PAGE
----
Tyndale’s Antwerp Connection

But even after all these copies had been bought and  burned, Tyndale’s “New Testament” continued to pour into England. How was that possible? Two daring printers in Antwerp, Hans and Christopher van Ruremond, had printed several clandestine editions of Tyndale’s “New Testament.” Although these Bibles contained numerous typographical errors, people in England were only too willing to buy them.

However, in 1528, Hans was imprisoned in London for printing 1,500 copies of Tyndale’s “New Testament” and for bringing 500 copies into England. He probably died in an English prison. In 1531, Hans’ brother Christopher was also imprisoned in England for selling the “New Testament.” Christopher likely died as a prisoner too.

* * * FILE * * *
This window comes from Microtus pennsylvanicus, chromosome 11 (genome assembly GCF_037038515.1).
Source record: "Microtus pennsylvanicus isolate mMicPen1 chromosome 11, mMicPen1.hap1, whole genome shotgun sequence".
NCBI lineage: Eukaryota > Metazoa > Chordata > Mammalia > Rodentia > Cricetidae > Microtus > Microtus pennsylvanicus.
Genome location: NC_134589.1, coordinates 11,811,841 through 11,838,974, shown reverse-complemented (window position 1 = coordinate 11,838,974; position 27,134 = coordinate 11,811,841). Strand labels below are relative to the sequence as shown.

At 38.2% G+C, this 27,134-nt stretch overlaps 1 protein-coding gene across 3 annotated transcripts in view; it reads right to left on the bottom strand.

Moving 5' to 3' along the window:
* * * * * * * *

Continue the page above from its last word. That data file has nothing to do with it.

“Tyndale’s Noblest Monument”​—Printed in Antwerp

From 1529 through 1535, Tyndale spent most of his time in Antwerp, where the environment was more conducive to his work. There, in 1530, Merten de Keyser printed Tyndale’s translation of the Pentateuch, in which the name Jehovah appeared for the first time in English.

In May 1535, Tyndale was arrested in Antwerp. While he languished in prison, one of his pupils, Miles Coverdale, completed Tyndale’s translation of the Hebrew Scriptures. On October 6, 1536, in Vilvoorde, Belgium, Tyndale was tied to a stake, strangled, and burned. His last words were: “Lord, open the King of England’s eyes!”

Tyndale’s Legacy